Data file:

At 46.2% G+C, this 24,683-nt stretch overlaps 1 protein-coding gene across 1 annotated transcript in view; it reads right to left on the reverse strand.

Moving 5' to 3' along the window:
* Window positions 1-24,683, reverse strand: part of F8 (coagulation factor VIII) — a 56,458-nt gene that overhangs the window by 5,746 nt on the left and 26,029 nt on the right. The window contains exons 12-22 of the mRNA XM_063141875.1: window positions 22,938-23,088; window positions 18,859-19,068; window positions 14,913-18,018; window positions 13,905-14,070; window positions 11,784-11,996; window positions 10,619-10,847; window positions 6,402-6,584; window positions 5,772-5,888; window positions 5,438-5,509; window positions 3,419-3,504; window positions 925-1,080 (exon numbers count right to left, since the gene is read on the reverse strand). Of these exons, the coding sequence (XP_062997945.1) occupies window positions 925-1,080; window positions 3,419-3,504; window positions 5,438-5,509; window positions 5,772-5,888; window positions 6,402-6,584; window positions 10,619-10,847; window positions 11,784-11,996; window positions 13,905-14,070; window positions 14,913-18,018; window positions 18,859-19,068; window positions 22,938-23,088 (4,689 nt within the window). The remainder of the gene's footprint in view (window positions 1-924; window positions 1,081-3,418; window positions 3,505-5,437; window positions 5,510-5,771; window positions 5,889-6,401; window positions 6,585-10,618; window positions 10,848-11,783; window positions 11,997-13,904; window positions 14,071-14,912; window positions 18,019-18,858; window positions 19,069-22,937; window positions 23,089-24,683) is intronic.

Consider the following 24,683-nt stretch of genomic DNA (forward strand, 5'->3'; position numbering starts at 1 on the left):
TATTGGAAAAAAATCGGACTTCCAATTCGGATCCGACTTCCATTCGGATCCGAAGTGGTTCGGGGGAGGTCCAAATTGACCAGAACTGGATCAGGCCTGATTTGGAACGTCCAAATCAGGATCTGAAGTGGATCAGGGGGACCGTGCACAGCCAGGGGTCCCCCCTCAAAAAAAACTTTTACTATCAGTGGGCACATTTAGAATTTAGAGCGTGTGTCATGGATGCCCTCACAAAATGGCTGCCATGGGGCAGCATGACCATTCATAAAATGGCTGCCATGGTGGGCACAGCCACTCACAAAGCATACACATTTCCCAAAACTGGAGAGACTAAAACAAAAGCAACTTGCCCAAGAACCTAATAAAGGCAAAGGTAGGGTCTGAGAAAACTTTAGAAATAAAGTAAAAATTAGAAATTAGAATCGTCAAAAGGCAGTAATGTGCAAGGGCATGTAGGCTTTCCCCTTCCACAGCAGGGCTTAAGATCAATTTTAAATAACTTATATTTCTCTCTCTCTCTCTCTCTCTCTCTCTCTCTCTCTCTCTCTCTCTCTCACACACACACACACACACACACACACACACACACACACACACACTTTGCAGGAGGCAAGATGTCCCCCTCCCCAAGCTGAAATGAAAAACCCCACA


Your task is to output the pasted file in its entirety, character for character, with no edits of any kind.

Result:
At 46.2% G+C, this 24,683-nt stretch overlaps 1 protein-coding gene across 1 annotated transcript in view; it reads right to left on the reverse strand.

Moving 5' to 3' along the window:
* Window positions 1-24,683, reverse strand: part of F8 (coagulation factor VIII) — a 56,458-nt gene that overhangs the window by 5,746 nt on the left and 26,029 nt on the right. The window contains exons 12-22 of the mRNA XM_063141875.1: window positions 22,938-23,088; window positions 18,859-19,068; window positions 14,913-18,018; window positions 13,905-14,070; window positions 11,784-11,996; window positions 10,619-10,847; window positions 6,402-6,584; window positions 5,772-5,888; window positions 5,438-5,509; window positions 3,419-3,504; window positions 925-1,080 (exon numbers count right to left, since the gene is read on the reverse strand). Of these exons, the coding sequence (XP_062997945.1) occupies window positions 925-1,080; window positions 3,419-3,504; window positions 5,438-5,509; window positions 5,772-5,888; window positions 6,402-6,584; window positions 10,619-10,847; window positions 11,784-11,996; window positions 13,905-14,070; window positions 14,913-18,018; window positions 18,859-19,068; window positions 22,938-23,088 (4,689 nt within the window). The remainder of the gene's footprint in view (window positions 1-924; window positions 1,081-3,418; window positions 3,505-5,437; window positions 5,510-5,771; window positions 5,889-6,401; window positions 6,585-10,618; window positions 10,848-11,783; window positions 11,997-13,904; window positions 14,071-14,912; window positions 18,019-18,858; window positions 19,069-22,937; window positions 23,089-24,683) is intronic.

Consider the following 24,683-nt stretch of genomic DNA (forward strand, 5'->3'; position numbering starts at 1 on the left):
TATTGGAAAAAAATCGGACTTCCAATTCGGATCCGACTTCCATTCGGATCCGAAGTGGTTCGGGGGAGGTCCAAATTGACCAGAACTGGATCAGGCCTGATTTGGAACGTCCAAATCAGGATCTGAAGTGGATCAGGGGGACCGTGCACAGCCAGGGGTCCCCCCTCAAAAAAAACTTTTACTATCAGTGGGCACATTTAGAATTTAGAGCGTGTGTCATGGATGCCCTCACAAAATGGCTGCCATGGGGCAGCATGACCATTCATAAAATGGCTGCCATGGTGGGCACAGCCACTCACAAAGCATACACATTTCCCAAAACTGGAGAGACTAAAACAAAAGCAACTTGCCCAAGAACCTAATAAAGGCAAAGGTAGGGTCTGAGAAAACTTTAGAAATAAAGTAAAAATTAGAAATTAGAATCGTCAAAAGGCAGTAATGTGCAAGGGCATGTAGGCTTTCCCCTTCCACAGCAGGGCTTAAGATCAATTTTAAATAACTTATATTTCTCTCTCTCTCTCTCTCTCTCTCTCTCTCTCTCTCTCTCTCTCTCTCACACACACACACACACACACACACACACACACACACACACACACTTTGCAGGAGGCAAGATGTCCCCCTCCCCAAGCTGAAATGAAAAACCCCACA